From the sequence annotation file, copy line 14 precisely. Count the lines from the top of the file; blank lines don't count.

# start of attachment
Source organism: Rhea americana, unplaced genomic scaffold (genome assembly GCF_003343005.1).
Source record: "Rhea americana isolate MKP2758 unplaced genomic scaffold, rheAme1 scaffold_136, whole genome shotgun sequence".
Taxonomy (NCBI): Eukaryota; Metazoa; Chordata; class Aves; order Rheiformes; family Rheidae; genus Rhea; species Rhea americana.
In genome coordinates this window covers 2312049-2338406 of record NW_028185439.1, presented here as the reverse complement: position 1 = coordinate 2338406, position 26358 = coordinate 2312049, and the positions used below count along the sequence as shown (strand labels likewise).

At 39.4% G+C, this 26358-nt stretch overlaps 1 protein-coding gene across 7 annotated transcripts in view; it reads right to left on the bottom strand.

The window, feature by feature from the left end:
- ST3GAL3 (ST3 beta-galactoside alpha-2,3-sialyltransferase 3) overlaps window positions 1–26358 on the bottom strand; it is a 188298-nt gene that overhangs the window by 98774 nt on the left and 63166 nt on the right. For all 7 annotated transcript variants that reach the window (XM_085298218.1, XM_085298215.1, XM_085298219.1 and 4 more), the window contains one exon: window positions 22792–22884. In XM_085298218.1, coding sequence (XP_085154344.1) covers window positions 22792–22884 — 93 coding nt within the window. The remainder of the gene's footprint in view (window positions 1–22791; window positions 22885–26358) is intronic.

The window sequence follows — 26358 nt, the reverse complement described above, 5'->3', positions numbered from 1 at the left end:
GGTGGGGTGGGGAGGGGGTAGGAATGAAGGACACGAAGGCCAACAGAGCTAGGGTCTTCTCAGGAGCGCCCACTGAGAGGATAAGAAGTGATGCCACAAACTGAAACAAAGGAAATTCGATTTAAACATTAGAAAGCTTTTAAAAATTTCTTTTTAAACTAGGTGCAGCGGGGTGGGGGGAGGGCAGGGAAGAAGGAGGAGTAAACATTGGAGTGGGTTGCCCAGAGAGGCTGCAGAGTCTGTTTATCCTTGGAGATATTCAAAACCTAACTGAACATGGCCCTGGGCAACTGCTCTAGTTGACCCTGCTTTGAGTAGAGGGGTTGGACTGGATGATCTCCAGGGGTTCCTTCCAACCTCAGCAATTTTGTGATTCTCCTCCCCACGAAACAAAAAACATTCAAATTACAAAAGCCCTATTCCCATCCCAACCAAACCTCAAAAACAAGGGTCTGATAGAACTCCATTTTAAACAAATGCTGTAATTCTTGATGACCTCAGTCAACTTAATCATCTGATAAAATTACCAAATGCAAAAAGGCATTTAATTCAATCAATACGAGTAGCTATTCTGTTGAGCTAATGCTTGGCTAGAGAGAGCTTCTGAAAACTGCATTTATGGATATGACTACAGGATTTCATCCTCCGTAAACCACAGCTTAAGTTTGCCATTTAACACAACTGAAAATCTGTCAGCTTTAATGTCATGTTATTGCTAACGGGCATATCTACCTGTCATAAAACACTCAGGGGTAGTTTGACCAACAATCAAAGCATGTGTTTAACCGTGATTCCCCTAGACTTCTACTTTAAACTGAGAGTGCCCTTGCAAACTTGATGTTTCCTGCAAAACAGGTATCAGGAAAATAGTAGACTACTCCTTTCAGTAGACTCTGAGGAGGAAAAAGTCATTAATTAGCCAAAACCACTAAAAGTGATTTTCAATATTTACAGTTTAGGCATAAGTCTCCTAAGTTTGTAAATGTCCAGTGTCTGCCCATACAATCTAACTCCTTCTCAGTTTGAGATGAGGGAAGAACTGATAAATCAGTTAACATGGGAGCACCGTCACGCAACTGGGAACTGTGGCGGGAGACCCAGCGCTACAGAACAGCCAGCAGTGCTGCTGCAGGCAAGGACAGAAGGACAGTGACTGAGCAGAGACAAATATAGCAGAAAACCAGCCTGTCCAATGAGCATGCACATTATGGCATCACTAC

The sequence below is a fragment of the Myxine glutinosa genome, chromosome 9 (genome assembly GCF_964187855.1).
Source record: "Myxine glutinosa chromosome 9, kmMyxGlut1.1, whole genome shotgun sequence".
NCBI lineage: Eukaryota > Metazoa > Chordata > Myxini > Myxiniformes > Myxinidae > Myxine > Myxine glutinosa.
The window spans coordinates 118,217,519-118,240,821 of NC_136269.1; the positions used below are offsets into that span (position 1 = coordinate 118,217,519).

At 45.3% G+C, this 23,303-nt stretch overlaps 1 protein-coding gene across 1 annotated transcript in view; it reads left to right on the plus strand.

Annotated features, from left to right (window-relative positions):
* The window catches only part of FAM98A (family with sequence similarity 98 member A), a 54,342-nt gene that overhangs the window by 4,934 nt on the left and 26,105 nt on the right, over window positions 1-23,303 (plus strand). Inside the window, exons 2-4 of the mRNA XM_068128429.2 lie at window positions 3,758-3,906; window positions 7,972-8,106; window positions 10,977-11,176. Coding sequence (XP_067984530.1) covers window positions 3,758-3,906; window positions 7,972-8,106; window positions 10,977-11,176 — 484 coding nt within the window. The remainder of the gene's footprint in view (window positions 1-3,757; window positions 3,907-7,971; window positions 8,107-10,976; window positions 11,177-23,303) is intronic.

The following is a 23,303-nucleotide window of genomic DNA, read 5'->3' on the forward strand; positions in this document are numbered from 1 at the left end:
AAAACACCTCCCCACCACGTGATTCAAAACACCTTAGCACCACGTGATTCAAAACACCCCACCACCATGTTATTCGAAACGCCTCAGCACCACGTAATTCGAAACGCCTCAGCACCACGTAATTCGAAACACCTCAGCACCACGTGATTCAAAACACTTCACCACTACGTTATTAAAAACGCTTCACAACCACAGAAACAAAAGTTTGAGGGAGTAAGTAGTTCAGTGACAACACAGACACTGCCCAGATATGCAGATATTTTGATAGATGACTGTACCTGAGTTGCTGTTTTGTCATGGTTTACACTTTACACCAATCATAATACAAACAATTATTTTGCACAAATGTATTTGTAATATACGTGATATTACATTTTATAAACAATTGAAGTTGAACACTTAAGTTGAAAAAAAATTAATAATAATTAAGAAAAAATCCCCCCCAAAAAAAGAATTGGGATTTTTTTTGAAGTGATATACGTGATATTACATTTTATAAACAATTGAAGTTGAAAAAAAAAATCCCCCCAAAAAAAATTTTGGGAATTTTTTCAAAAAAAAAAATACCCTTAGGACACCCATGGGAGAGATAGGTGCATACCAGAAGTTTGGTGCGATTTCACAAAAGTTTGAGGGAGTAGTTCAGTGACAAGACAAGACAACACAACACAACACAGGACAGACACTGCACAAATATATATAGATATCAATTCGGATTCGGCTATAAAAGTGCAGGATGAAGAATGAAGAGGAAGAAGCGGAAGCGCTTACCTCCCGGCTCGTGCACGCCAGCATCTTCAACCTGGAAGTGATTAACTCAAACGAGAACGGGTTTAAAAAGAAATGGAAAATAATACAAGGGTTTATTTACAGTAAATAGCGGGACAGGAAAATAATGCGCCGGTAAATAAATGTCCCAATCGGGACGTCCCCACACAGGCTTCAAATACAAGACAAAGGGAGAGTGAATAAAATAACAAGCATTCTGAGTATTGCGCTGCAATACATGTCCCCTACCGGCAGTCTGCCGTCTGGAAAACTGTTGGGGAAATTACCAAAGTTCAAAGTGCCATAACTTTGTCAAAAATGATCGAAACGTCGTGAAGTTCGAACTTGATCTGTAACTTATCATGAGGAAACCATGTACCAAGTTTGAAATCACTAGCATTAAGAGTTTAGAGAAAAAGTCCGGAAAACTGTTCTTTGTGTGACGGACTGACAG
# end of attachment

At 45.3% G+C, this 23,303-nt stretch overlaps 1 protein-coding gene across 1 annotated transcript in view; it reads left to right on the plus strand.